Yesterday, I wrote about a pretty insane mishap that would be a great addition to my WWE.com's worst mistakes list. WWE let fans upload photos to a gallery at WWELiveTour.com and didn't moderate them, leading to exactly what you'd expect to happen: Total chaos.
It started with a nude photo of former WWE Diva Taryn "Tiffany" Terrell from a Playboy publication being uploaded. When that got attention, fans started hitting the site with as much as they could, including a photo of Chyna's clitoris from her sex tape with Sean Waltman, accompanying images used to form a comic strip slideshow, and a photo of Trish Stratus strategically posed in just a thong.
WWE quickly tried to pull all of the photos and eventually the site was pulled, with the URL redirected to the main WWE.com site. Today, in the new issue of the Wrestling Observer Newsletter available to paid subscribers at F4WOnline.com, Dave Meltzer reported some additional details about what happened.
My friend Keith Harris had speculated yesterday that this may have been tied into the recent management changes at WWE.com that came about from the site being moved to the creative department headed by Stephanie McMahon. He was right: With traffic down, one of the website staffs new ideas was to start a gallery of photos shot by fans at live events.
It's a good idea in theory, but WWE executed it wrong in every possible way. Obviously, the biggest misstep was not moderating the gallery, allowing user uploads to show up instantly.
In addition, all that users had to agree to before uploading photos was that they had the rights to upload the photo. No registration was required, WWE didn't try to get any license to the photos, etc.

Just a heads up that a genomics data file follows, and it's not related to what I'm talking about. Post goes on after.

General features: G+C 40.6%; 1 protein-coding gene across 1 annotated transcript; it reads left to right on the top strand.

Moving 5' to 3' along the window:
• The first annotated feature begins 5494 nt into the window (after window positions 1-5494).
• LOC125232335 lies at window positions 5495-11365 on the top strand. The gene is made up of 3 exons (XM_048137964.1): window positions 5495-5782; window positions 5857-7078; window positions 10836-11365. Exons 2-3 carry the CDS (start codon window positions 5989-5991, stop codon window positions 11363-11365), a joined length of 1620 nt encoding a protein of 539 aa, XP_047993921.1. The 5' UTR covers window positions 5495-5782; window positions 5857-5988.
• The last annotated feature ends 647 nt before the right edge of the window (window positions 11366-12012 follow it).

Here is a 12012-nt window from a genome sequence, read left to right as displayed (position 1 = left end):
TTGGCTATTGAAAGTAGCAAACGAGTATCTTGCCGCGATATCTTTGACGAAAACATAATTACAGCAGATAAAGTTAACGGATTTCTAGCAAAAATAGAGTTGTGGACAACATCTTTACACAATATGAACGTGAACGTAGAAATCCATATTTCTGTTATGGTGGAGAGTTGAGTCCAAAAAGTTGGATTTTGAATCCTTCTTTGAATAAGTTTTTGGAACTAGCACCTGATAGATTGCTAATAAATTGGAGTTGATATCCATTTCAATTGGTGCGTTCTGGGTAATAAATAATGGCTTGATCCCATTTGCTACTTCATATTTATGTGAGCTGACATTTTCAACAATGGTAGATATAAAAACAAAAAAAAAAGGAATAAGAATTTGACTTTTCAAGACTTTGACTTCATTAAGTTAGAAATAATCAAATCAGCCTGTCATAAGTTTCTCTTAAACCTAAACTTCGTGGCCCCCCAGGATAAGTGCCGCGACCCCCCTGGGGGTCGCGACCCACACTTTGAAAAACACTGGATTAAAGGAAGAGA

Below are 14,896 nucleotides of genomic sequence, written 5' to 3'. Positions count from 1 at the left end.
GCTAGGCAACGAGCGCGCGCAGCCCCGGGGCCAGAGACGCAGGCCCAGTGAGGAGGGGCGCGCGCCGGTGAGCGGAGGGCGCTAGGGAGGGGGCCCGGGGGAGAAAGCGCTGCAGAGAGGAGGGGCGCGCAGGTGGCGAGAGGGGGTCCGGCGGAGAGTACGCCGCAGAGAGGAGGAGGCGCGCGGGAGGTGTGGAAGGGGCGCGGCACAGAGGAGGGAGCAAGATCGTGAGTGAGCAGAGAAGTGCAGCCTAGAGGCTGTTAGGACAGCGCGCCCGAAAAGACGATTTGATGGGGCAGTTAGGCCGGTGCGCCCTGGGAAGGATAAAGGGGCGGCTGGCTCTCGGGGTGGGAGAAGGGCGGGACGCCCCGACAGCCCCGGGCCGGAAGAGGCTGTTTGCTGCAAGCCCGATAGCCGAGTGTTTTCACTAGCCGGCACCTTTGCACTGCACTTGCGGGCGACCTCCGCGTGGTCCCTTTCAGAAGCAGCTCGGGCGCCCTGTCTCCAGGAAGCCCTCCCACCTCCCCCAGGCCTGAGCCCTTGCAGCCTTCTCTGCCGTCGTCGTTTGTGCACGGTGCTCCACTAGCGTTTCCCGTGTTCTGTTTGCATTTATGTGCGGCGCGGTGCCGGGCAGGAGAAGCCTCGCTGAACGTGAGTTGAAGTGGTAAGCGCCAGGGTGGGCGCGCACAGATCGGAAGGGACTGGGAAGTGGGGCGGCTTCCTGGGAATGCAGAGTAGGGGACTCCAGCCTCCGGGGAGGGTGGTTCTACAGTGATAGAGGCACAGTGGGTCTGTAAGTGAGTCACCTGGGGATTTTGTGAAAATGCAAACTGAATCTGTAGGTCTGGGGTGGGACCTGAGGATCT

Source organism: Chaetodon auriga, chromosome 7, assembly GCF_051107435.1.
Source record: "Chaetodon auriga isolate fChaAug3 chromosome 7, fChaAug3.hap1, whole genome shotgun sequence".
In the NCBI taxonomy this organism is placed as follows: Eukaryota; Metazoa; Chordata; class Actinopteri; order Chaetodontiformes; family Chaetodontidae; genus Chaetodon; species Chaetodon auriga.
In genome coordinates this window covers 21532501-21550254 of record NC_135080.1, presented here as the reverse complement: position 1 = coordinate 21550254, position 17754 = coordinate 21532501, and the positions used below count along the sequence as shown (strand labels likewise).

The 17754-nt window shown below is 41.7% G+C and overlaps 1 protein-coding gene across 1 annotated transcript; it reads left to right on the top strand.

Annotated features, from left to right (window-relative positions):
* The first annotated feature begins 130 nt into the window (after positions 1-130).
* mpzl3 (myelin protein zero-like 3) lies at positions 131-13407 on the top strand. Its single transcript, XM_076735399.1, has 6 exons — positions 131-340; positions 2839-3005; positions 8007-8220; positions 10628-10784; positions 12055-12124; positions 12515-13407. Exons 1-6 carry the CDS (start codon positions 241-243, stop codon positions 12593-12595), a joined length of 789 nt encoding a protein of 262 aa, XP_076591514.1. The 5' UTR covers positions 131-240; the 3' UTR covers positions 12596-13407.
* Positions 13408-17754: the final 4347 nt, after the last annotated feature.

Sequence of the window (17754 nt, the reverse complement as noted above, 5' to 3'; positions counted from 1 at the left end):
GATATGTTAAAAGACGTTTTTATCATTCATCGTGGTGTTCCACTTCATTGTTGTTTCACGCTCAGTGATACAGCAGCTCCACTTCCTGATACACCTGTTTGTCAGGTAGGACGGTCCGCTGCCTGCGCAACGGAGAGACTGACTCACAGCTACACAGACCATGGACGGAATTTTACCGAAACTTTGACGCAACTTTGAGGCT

According to Meltzer's report, the issues that some people had with accessing the site were from it crashing from a huge deluge of traffic. It seems like a lot of people wanted easy access to photos of naked ladies or a major website that they could mess with.
When Stephanie found out, she called an emergency meeting of the website staff that did not go well for them. When the time came to deem who was responsible, everyone was blaming everyone else.
Meltzer echoed Bleacher Report commenter Rovert's thoughts that this was similar to the closing of the WWE Fan Nation social networking site.
The lack of company oversight led to various joke accounts of various degrees of crassness (Chris & Daniel Benoit, WWE outside counsel Jerry McDevitt, and others) and it was closed because the company felt it was an embarrassment.
I'm curious if the gallery will return in moderated form or if the idea will be completely dropped, because nobody wants to rock the boat and suggest that they bring it back.